According to most texts, schools, and teachers, it is the root of attainments. So if by "central", you mean "basis" then yes.Rakshasa wrote:Is moral discipline and keeping precepts the central teachings of the Buddha?
All of their teachings are based on Buddha's teachings. Anatman and so forth. For example, Nagarjuna repeatedly praises the Buddha is his texts, and considered himself to be clarifying and explaining the Buddha's teachings. Not inventing anything new.Rakshasa wrote:Most of the things that we consider more "profound" explanation about the mind, body, consciousness etc actually comes from commentators like the composers of Abhidhamma with the detailed theories of the mind and dhammas or the 8 consciousnesses of Yogachara Sastra etc. And it is likely that these explanations come from their own experiences and not directly from the Buddha.
No, see above.Rakshasa wrote:1. So the most essential teaching of the (historical) Buddha was morality as was the case with Jesus and Muhammad who had their own ideas about moral codes and discipline?
In theory yes. In practice no. The Sutras are the basis, the commentaries and treatises are to explain their intent.Rakshasa wrote:2. Are the Sutras/Suttas enough for a Buddhist (lay or monk) to practice Buddhism? Frankly, the Sutras are usually not understandable for most and I think they aren't meant to be intellectually understood either.
"The words of the Conqueror, the precious collections of Sutra and Tantra, are the supreme instructions. [students may need the commentaries and personal instructions to understand the intent of the classic texts] Therefore, for something to be a pure personal instruction, it must bestow certain knowledge of the classic texts. [...] Know also that you accumulate the karmic obstrution of abandoning the teaching when you see those classic texts as objects of contempt and say, "Those are merely for promoting one's superficial knowledge and eliminating others' misconceptions; they do not teach the deep meaning".""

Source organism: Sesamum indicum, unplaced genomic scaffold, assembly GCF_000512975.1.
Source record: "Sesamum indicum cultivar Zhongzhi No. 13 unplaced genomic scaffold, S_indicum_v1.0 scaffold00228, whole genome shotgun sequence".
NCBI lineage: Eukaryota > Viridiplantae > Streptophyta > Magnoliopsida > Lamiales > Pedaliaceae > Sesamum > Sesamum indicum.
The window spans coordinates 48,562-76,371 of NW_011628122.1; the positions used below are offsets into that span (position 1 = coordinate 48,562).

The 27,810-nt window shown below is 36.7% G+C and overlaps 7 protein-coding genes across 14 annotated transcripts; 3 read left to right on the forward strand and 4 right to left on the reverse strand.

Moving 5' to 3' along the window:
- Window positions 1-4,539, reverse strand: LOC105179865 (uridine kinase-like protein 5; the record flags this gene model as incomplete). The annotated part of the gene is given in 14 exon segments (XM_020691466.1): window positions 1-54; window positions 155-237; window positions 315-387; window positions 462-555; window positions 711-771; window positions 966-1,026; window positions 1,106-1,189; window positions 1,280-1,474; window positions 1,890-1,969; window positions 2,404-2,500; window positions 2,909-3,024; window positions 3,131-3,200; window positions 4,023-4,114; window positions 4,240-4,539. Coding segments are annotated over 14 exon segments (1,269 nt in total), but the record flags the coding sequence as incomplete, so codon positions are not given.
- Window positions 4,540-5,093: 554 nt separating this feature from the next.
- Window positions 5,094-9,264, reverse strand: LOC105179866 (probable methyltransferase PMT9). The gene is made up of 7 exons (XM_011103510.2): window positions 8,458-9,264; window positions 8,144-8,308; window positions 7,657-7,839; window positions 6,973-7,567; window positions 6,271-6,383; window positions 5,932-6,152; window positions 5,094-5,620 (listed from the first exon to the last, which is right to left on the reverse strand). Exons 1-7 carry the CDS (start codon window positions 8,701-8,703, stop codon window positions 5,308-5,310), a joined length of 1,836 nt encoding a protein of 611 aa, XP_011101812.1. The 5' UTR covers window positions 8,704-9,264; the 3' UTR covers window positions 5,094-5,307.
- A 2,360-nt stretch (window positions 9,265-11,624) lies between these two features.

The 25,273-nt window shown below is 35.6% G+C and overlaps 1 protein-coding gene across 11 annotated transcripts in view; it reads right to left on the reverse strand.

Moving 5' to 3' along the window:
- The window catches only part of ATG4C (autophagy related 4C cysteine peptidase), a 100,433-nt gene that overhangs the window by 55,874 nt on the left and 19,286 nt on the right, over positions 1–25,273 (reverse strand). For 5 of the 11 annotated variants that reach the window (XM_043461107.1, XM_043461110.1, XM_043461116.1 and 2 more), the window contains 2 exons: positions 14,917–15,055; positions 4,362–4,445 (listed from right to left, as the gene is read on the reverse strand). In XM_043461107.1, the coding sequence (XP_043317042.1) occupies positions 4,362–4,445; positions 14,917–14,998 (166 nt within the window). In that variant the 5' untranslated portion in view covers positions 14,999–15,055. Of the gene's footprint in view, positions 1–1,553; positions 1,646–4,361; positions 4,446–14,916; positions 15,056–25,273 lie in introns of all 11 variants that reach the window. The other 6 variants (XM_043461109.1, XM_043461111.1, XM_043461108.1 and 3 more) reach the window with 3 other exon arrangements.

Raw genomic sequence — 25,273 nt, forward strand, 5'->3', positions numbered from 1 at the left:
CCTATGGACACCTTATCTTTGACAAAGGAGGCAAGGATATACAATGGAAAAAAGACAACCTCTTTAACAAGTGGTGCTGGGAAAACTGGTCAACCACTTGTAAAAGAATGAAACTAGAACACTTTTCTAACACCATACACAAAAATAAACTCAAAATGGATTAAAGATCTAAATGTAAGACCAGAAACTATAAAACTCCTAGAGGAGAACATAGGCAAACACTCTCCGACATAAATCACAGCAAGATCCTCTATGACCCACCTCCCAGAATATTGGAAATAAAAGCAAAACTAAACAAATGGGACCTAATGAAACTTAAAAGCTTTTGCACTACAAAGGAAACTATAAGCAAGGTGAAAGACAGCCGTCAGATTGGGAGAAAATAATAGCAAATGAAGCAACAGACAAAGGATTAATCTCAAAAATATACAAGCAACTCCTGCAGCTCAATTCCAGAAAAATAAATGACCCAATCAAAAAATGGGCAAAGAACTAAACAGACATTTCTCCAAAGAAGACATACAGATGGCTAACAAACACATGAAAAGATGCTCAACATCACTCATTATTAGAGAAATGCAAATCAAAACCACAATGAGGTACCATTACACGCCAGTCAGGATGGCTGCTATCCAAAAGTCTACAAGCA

-Lam Rim Chen Mo eng v01 pg 50-51 tib 16-17
Yet most Pali Sutras teach Anatman, the crown jewel of the Buddha's teachings. That's more important. You can learn meditation from people. Learning Anatman from other people doesn't always work so well.Rakshasa wrote:The only Buddhist scriptures attributed to Buddha that I found precise and clear for a meditation practitioner - like a meditation manual - are the Anapanasati Sutta and the Satipathhana Sutta, both of which deal with two forms of meditation (Shamatha and Mindfulness).
The precepts for not divine law. They are guidelines to help your practice. They're good for you. Once the reason behind them is found and the benefit understood, they become easier to follow.Rakshasa wrote:I know that maintaining precepts by itself is a herculean task for most people in this age, so it is a pretty tough practice by itself. But there should have been some Mahayana Sutra laying down the methods of practical meditation also.
It was not until years later that I think I am starting to "get" Diamond Sutra, Lankavatara, Heart Sutra a bit better. I remember getting really stuck on those, for those I have had to read outside commentaries or explanations, especially on emptiness.
Certainly moral discipline and precepts are very important. If we view them within the context of karma, then they will create a "better future" for us. Regardless of Theravada or Mahayana scope, there's a certain necessity, even merit there, but one could argue it's not enough. After all, I could live as "wholesome" a life as possible, filling my karmic pockets with only good deeds, but I would only be reborn in some kind of amazing angelic realm as a result. I would never actually be free from craving after something. So here enters meditation:
Furthermore, Nagarjuna considered love and compassion superior to wisdom. I can provide quotes and citations if you like.
Not necessarily. It depends on the intention behind the actions. It may actually be a cause and condition for you to be born in a Dharma family, in a peaceful country, with all your faculties intact, with easy access to teachers, etc...chokyi lodro wrote:After all, I could live as "wholesome" a life as possible, filling my karmic pockets with only good deeds, but I would only be reborn in some kind of amazing angelic realm as a result.
Without a doubt!Rakshasa wrote:So you are basically saying is that if I,
(a) Maintain precepts
(b) Practice Anapanasati
(c) Read Sutra
Rakshasa wrote:Is moral discipline and keeping precepts the central teachings of the Buddha? I have read quite of a few Pali Suttas and Mahayana Sutras so far. And my general impression is that a great emphasis is laid on the keeping of moral precepts and the negative consequences of breaking the precepts. Sometimes these are explained in terms of the three poisons, the unwholesome wholesome actions etc.
Rakshasa wrote:Is moral discipline and keeping precepts the central teachings of the Buddha?
gregkavarnos wrote:How can it not be central (or maybe essential) if it is the first link in the chain? It would be like saying that standing is not essential for/central to running.
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